GEOSCAN, résultats de la recherche


TitreInitial results from the expendable sonobuoys from the Canada Basin
AuteurChian, D; Shimeld, J; Jackson, R; Hutchinson, D
SourcePenrose Meeting, abstracts volume; .
Séries alt.Secteur des sciences de la Terre, Contribution externe 20110243
RéunionPenrose Meeting; Banff; CA; Octobre 4-9, 2009
ProgrammePreparation of a submission for an extended continental shelf in the Atlantic and Arctic Oceans under UNCLOS, Délimitation du plateau continental du Canada en vertu de la Convention des Nations Unies sur le droit de la mer (UNCLOS)
Résumé(disponible en anglais seulement)
About 60 expendable sonobuoys were successfully launched in the Canada Basin of the Arctic Ocean in 2007 and 2008. The sonobuoys recorded wide-angle seismic energy up to 35km offset along 5800 km of high quality low fold multichannel seismic reflection data. These sonobuoy data, together with existing sonobuoy data in the nearby area, were designed to constrain the velocity/depth information of coincident reflection profiles, and to provide deeper velocity models that are crucial in understanding the basin's evolutionary history.
Because the sonobuoys drift after deployment, it is necessary to do offset calculation from direct water waves. After this step, the data are filtered, sometimes trace balanced, and are ready to do modeling. During the modeling, coincident reflection data are first converted to depth using a preliminary velocity model, and then iterated based on forward wide-angle raytracing (using RAYINVR and SeisWide) until a satisfactory fit to all data is reached. The near-offset information were converted using 2D normal move out corrections to compare with coincident single channel reflection data. The longer offset information of the sonobuoy data is forward modeled to provide velocity-depth information. Sensitivity analysis is done by iterating the model parameters until phases do not apparently fit. A velocity model is constructed for each sonobuoy separately, and by combining all sonobuoy in a line, we construct a two dimensional velocity model.
Three zones with distinctive crustal velocity-depth profiles are identified for the Canada Basin. The two southern zones between the Northwind Ridge, and the Banks (zone 1) and Prince Patrick islands (zone 2) on the Canadian polar margin, are intercepted by a distinct linear gravity low (~10mGals anomaly). Zone 1, west of the Banks Island, has the thickest sedimentary section, where modeling shows basement velocities of 4.5-4.9 km/sec overlay a sub-basement layer with velocities of 5.5-5.8 km/s at depths of 12-13 km. West of the gravity low (on the Northwind Ridge side), the basement and sub-basement layers are consistently shallower by >1 km. The velocity/depth profile is compared and contrasted with standard oceanic and continental crustal structures.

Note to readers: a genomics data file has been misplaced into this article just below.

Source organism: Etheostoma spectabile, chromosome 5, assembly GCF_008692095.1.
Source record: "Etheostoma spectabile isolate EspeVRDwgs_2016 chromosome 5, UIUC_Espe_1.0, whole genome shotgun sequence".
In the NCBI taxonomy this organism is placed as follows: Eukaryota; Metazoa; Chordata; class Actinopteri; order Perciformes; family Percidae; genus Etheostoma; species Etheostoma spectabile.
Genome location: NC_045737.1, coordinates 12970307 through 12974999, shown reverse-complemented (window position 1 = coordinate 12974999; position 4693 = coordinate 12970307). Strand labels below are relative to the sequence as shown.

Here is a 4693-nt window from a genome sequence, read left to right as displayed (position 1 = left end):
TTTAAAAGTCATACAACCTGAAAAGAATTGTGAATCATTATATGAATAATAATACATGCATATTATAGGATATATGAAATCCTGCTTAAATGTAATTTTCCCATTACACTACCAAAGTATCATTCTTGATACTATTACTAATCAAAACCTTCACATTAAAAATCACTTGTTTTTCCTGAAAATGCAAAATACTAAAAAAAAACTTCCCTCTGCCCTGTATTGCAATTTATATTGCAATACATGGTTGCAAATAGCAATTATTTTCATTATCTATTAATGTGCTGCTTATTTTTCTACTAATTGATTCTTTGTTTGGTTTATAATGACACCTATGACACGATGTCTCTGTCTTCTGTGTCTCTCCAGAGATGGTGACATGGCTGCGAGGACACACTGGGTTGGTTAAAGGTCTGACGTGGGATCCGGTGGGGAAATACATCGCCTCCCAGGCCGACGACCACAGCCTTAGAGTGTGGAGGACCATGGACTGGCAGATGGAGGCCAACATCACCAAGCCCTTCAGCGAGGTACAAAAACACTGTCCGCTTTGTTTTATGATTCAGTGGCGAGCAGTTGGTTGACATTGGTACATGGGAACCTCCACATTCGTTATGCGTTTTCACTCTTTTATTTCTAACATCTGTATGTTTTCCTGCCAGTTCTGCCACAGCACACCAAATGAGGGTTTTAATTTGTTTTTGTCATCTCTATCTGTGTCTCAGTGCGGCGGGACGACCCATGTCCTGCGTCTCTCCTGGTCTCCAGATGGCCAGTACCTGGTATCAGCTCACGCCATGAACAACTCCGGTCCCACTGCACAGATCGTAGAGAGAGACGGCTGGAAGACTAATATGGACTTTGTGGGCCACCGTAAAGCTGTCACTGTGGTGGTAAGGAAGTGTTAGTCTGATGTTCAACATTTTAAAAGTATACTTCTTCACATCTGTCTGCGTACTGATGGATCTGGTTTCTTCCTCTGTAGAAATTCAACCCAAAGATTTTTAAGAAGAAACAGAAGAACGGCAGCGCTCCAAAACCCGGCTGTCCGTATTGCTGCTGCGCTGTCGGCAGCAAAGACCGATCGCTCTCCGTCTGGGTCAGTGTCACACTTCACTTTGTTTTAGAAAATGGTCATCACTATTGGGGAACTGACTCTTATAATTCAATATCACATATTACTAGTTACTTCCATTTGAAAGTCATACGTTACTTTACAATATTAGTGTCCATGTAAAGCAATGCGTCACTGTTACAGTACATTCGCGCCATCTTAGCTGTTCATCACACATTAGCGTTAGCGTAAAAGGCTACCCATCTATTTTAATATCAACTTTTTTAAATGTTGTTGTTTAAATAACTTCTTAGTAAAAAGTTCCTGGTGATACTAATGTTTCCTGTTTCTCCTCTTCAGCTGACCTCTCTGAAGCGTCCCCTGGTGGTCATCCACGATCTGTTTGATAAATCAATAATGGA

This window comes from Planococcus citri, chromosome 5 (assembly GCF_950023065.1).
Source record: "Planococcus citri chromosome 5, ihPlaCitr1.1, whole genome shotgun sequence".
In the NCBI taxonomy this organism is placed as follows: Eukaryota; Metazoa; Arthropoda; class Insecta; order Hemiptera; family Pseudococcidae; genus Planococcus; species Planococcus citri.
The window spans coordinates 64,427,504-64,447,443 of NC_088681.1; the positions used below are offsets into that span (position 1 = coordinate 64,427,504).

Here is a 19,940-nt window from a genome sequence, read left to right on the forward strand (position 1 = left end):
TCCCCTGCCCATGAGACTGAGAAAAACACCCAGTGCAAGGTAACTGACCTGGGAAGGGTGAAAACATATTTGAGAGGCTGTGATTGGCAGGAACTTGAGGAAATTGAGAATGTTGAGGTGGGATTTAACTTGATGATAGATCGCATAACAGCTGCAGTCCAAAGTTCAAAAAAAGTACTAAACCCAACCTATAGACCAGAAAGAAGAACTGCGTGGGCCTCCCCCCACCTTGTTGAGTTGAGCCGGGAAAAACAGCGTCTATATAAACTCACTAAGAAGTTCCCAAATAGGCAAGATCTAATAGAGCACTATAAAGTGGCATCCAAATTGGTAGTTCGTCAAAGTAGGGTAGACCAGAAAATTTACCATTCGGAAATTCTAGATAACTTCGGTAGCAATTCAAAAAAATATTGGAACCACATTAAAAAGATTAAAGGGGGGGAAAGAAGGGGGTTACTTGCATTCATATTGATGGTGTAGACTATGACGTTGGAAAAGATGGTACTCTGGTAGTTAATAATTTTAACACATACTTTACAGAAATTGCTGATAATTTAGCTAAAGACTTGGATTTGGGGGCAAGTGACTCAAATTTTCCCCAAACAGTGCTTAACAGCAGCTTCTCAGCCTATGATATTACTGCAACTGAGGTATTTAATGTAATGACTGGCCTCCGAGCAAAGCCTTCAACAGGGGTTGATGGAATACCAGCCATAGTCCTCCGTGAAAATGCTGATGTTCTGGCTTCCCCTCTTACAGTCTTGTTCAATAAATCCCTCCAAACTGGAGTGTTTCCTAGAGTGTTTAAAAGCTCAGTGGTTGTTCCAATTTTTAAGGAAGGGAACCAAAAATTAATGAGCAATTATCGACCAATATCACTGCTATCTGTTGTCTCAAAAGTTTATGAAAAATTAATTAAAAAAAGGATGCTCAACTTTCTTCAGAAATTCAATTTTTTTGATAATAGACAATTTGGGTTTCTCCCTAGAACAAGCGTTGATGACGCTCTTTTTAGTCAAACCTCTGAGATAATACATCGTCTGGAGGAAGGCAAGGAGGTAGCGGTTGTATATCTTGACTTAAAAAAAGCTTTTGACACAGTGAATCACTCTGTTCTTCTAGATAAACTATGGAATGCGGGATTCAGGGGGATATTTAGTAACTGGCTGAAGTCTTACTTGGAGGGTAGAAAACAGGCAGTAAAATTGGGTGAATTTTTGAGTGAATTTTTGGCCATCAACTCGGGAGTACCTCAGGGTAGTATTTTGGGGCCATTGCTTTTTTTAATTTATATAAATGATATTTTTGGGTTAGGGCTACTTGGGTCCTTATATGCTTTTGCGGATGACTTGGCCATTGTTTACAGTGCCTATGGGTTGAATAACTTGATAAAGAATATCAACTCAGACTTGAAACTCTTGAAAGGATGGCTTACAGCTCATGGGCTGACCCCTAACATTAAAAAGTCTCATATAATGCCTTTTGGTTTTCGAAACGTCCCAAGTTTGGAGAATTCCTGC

Zone 2, west of the Prince Patrick Island, however, shows different velocity characteristics. West of the gravity low, a layer of 4.2-4.6 km/s velocities directly overlays lower crustal velocities (6.7-7.2km). Upper mantle refraction Pn is observed only here on 2 sonobuoys, suggesting a velocity of 8.0 km/sec below Moho at 16 km depth. In contrast, east of the gravity low of the center zone, a similar synrift sedimentary layer is also observed, underlain by a ~2-km-thick layer of upper crustal velocities. Beneath this upper crust, refraction modeling indicates a velocity of 6.1km/s (~9 km depth) increasing quickly downwards to about 6.6 km/s near 13 km depth. At greater depths no seismic energy is recorded. Further northward where the gravity low disappears completely, we see strong basement reflections associated with an unusually low basement velocity of 4.0-4.1km/s, underlain by 4.2-4.6km/s atop a velocity of >5.6km/s, a feature consistently observed along a ~300-km-line (line 9) across the basin. Combining the new reflection and refraction results with an old refraction line across the Prince Patrick margin, a 2D crustal velocity model across the entire Canada Basin is constructed for the center zone, with the Moho topography constrained by both the wide-angle and gravity modeling. A tentative interpretation indicates an analogy to a typical non-volcanic continental stretching and failed rift system, with the simple shear breakup at the linear gravity low, leaving the lower plate to the west and upper plate to the east. The high velocity gradient in the upper plate is possibly caused by mantle hydration and serpentinization. North of zone 2 where the gravity low disappears, low basement velocities of near 4.0 km/s are observed, possibly due to extension and serpentinization.
In contrast to the above two zones, the northern zone 3 between Chukchi Plateau and Alpha Ridge, the basement-type velocities of >4.5km/s appear at unusually shallow depth of 5 km, which can be attributed to intrusive rocks related to the Alpha Ridge.